Bridgeport resident David Walker, the former U.S. comptroller general, collected $72,156 in his first quarter fundraisng effort in his 2018 exploratory campaign for governor, according to his on-line filing with the State Elections Enforcement Commission. Today, July 10, is the deadline for candidates to file mandatory reports for the period ending June 30. Walker’s goal, like his competitors, is raising $250,000 in donations of $100 and less to qualify for public financing under the state’s Citizens Election Program. See Walker fundraising report here. On Monday, Walker announced the formation of a candidate committee for governor. See here.
Walker has catching up to do with some Republican candidates who have a head start on fundraising, but last week he said he was pleased with his fundraising effort considering he did not host his first event until June. One of Walker’s $100 contributors is former Congressman Christopher Shays whose Black Rock waterfront house Walker purchased in 2009 for $1,550,000 after Shays was defeated by Democrat Jim Himes in 2008.
Lamenting the tax and spend direction of the state, Walker placed a for sale sign on the Beacon Street house in October 2014, about two months after he lost a close primary for the Republican nomination for lieutenant governor. The initial list price was $1,675,000. Walker took the house off the market last year. Walker recently told OIB if he qualifies for public financing “I will be the next governor of Connecticut.”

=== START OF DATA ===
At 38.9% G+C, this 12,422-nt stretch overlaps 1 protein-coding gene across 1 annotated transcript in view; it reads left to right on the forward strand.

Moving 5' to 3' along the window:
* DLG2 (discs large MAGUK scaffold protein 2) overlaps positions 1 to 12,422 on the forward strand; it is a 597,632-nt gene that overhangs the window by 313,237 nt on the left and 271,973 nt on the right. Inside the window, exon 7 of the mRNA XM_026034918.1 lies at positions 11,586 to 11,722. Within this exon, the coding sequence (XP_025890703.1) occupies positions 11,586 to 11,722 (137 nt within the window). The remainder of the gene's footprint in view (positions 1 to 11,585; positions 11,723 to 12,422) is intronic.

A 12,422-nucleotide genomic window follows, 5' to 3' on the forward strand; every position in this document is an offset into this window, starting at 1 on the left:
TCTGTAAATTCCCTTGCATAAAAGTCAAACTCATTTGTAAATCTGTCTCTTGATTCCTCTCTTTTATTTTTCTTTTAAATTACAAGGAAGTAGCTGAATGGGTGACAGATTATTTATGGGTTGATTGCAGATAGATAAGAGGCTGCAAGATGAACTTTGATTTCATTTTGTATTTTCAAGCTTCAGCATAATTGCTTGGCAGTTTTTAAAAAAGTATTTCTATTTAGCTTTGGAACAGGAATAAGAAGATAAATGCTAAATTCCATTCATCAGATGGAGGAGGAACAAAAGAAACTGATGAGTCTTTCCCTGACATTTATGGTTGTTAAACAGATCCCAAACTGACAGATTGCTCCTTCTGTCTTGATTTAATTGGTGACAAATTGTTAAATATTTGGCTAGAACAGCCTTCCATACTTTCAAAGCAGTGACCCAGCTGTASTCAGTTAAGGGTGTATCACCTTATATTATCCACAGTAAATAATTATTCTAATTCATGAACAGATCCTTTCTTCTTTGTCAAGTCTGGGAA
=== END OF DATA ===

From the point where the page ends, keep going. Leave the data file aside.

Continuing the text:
Last week Bridgeport attorney Chris Mattei announced he raised $118,344 from more than 1,000 individual donations in 10 weeks since he formed an exploratory committee for governor. It’s a significant haul for a relatively unknown candidate who was a public corruption fighter in the U.S. Attorney’s Office. Mattei is rejecting money from lobbyists. See Mattei report here.
Raising the threshold dollars to receive a public campaign grant is a slog. The early money is the easiest to bring in. Some of the more established candidates for governor, as a show of strength, hope to lock in the fundraising effort by the end of the year and devote full time to campaigning. The SEEC will parcel out millions of dollars in qualifying grants after the party conventions in May 2018 prior to expected August primaries.
State Comptroller Kevin Lembo, a Democrat, reports he raised $143,000 for the quarter; former Consuumer Protection Commission Jonathan Harris, a Democrat, reports $88,000 raised; former Republican congressional candidate Steve Obsitnik reports raising $201,000 over the last two filing periods combined; and Shelton Mayor Mark Lauretti, a Republican, shows a mighty $145,000 raised.